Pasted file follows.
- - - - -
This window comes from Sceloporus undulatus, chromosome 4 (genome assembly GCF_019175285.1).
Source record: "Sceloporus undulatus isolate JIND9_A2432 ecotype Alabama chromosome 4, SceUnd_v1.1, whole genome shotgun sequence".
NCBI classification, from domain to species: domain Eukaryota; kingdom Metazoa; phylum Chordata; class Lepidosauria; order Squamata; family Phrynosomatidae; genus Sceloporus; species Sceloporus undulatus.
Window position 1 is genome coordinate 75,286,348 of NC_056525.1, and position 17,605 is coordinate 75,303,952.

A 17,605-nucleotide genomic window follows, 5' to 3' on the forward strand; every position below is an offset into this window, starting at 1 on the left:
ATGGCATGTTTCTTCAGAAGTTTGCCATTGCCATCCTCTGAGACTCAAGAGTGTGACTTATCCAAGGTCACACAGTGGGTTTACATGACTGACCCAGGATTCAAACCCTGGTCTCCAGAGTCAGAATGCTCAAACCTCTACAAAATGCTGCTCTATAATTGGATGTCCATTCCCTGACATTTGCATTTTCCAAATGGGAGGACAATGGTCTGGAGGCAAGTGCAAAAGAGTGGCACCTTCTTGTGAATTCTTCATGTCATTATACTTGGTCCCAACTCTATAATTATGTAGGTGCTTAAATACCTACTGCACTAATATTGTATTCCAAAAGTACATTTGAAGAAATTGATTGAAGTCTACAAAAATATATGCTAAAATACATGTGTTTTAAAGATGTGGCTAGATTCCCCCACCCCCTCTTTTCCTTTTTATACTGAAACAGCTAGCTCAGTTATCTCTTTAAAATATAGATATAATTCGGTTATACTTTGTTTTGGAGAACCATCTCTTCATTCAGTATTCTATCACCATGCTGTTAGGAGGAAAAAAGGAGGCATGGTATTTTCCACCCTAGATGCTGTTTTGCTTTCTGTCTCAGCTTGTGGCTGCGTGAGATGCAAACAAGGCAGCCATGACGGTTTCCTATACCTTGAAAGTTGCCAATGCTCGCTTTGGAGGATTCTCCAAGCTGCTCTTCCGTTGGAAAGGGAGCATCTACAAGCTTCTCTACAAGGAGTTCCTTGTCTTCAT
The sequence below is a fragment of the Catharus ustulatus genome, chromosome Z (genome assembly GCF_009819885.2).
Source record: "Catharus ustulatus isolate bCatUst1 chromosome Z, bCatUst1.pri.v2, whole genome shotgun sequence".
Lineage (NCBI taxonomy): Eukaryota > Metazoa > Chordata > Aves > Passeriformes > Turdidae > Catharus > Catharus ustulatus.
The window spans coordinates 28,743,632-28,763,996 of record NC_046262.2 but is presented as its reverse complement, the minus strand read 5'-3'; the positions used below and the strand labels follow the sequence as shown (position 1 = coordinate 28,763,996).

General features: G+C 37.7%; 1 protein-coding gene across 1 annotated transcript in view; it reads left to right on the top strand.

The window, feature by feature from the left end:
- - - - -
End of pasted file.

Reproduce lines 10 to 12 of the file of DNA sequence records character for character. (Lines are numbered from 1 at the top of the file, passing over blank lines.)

The window spans coordinates 28,743,632-28,763,996 of record NC_046262.2 but is presented as its reverse complement, the minus strand read 5'-3'; the positions used below and the strand labels follow the sequence as shown (position 1 = coordinate 28,763,996).

General features: G+C 37.7%; 1 protein-coding gene across 1 annotated transcript in view; it reads left to right on the top strand.

The window, feature by feature from the left end: